Policy Predictions

  • SAFER Banking Act – Our panelists seemed uplifted by the momentum in cannabis policy change generated by the passage of the SAFER Banking Act. As a single event, it will not do much to change the way cannabis businesses operate; however, progress motivates further progress, and the permission to use credit cards for cannabis purchases will help consumers significantly.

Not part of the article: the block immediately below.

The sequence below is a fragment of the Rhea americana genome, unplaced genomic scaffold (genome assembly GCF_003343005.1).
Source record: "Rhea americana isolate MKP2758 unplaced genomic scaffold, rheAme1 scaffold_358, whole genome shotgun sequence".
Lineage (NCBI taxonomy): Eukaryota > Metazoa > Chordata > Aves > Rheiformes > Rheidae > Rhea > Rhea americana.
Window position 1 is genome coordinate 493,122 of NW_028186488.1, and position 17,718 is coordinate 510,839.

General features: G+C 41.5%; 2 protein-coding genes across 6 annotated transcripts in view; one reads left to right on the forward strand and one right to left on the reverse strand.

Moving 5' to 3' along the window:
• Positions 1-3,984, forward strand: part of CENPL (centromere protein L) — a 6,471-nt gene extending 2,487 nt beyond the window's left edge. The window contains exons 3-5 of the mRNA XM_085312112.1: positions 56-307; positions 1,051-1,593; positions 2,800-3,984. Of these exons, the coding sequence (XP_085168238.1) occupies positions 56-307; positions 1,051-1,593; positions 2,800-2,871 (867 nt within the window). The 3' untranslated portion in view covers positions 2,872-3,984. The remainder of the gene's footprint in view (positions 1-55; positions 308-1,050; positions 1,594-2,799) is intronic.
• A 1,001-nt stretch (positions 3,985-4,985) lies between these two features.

• Rescheduling of Cannabis – The elimination of the 280E issue that would accompany the rescheduling of cannabis under the Controlled Substances Act would be a major boon for the cannabis industry. Rescheduling would also begin to reconcile the government’s long-lasting, prohibitionist view of cannabis with the public’s overwhelming support of legalization. Reduction in the stigma around cannabis by rescheduling would be good for the industry and an added comfort to those who have long considered consumption of cannabis for medical or recreational purposes.